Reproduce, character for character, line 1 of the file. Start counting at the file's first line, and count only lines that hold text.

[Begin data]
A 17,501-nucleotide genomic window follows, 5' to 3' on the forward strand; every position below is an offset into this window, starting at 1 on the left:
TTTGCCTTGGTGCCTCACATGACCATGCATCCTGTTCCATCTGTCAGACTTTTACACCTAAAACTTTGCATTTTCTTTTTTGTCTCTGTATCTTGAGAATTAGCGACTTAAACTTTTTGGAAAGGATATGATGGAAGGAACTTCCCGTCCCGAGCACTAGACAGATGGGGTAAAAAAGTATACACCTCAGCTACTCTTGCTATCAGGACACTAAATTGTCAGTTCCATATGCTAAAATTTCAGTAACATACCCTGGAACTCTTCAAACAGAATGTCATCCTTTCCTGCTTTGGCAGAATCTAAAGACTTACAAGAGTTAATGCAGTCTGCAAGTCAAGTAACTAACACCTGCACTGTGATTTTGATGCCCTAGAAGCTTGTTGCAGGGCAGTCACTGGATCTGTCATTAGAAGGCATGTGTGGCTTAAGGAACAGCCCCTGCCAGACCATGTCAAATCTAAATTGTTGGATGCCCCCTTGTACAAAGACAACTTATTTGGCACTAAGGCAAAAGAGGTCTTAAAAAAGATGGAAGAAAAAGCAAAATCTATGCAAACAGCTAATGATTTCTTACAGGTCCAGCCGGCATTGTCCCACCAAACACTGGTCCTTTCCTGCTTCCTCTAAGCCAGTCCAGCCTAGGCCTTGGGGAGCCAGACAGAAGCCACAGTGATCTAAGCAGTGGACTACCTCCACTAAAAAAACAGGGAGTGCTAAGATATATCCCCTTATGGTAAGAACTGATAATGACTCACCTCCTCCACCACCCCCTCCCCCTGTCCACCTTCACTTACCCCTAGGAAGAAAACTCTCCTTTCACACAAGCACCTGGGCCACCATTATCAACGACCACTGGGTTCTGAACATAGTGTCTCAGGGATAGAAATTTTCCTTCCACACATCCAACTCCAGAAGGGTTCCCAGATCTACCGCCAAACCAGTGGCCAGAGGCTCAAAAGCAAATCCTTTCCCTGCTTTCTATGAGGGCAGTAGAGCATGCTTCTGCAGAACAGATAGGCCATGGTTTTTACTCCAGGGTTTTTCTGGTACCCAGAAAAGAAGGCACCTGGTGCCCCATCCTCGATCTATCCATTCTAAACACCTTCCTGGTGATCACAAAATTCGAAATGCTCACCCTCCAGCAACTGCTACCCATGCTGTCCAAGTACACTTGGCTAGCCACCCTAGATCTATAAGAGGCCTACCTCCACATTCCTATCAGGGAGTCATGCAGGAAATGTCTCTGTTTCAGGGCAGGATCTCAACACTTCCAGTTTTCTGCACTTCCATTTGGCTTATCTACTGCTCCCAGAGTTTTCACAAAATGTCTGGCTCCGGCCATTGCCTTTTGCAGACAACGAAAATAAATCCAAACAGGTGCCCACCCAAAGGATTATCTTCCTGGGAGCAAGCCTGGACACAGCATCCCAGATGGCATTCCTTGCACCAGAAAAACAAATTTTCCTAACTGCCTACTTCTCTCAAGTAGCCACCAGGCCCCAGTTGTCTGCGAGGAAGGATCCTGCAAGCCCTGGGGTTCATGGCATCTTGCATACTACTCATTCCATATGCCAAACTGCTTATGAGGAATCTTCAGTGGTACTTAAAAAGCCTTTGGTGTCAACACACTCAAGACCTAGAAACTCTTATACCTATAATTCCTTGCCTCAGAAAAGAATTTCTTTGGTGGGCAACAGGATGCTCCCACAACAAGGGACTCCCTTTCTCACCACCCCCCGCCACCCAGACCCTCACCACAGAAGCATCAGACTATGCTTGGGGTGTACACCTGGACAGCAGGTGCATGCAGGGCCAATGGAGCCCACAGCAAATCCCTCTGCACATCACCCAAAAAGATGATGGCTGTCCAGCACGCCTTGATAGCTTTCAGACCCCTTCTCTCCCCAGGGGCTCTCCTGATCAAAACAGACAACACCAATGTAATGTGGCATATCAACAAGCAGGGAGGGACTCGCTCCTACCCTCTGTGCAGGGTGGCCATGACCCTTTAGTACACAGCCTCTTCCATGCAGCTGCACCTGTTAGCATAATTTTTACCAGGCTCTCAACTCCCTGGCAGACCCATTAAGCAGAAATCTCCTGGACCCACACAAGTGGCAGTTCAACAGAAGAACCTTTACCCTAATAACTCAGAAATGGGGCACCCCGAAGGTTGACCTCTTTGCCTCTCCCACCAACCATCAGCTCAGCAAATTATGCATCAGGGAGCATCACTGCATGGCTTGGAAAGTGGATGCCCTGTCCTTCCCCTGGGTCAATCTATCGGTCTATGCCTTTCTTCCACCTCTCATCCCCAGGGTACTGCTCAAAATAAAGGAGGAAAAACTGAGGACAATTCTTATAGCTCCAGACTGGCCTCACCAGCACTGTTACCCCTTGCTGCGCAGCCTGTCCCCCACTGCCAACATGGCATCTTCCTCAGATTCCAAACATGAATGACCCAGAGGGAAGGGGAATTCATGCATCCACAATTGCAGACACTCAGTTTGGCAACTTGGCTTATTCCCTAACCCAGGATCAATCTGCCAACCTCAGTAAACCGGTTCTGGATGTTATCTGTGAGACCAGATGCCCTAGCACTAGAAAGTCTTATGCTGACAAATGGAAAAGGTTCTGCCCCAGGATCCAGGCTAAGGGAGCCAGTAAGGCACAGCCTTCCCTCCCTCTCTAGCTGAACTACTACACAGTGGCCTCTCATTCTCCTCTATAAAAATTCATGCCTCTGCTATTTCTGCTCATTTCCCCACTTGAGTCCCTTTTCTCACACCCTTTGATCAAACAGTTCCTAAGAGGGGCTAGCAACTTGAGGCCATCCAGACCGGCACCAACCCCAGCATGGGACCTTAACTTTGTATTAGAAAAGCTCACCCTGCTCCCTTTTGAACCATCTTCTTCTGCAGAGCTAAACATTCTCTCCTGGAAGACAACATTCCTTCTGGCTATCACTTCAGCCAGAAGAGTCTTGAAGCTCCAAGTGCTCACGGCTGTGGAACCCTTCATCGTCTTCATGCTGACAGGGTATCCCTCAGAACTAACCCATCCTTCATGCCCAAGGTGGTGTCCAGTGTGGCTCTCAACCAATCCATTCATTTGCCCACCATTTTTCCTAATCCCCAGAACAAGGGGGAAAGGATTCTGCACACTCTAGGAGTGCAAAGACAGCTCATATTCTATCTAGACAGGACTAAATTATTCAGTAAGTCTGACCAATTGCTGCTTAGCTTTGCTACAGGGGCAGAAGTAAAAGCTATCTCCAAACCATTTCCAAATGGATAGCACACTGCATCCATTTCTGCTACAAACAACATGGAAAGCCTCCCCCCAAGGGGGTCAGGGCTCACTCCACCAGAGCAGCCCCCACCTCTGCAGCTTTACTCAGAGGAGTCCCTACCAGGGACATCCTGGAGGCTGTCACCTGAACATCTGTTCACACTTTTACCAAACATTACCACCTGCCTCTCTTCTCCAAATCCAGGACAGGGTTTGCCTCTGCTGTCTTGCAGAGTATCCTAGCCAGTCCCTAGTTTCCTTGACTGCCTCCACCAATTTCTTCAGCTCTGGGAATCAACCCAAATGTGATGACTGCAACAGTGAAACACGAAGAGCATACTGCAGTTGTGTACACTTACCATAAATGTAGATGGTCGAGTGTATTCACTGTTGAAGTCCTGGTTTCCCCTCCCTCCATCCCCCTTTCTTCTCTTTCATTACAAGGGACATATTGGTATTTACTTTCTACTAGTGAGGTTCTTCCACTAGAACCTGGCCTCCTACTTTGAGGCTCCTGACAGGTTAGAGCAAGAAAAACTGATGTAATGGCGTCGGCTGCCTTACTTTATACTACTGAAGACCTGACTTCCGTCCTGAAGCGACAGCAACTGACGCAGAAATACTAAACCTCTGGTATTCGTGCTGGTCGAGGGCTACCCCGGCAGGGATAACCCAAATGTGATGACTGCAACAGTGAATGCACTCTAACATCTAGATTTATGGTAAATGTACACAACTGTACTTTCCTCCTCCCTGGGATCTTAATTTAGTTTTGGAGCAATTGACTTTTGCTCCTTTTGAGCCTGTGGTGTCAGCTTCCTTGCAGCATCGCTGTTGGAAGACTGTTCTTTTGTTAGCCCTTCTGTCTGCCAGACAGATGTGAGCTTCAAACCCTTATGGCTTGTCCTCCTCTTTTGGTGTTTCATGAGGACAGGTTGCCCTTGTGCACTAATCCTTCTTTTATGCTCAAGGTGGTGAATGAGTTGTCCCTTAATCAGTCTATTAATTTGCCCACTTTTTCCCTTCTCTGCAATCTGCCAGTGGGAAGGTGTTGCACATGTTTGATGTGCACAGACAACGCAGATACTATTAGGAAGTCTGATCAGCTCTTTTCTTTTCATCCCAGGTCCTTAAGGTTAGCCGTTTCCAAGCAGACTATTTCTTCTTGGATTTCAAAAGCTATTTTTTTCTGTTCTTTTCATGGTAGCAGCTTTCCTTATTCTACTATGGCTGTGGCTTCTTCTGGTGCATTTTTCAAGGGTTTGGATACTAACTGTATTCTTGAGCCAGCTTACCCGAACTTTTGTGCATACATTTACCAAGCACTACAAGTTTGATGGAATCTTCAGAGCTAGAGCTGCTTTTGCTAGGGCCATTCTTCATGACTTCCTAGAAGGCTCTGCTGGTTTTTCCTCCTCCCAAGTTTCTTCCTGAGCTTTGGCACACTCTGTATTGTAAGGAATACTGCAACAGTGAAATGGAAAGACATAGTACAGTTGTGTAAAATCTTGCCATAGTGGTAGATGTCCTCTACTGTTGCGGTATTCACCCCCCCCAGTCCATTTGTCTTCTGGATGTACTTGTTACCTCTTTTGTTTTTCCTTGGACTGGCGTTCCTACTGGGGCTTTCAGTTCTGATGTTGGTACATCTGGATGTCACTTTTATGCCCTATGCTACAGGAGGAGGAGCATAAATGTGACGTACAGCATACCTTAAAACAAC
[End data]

A 17,501-nucleotide genomic window follows, 5' to 3' on the forward strand; every position below is an offset into this window, starting at 1 on the left: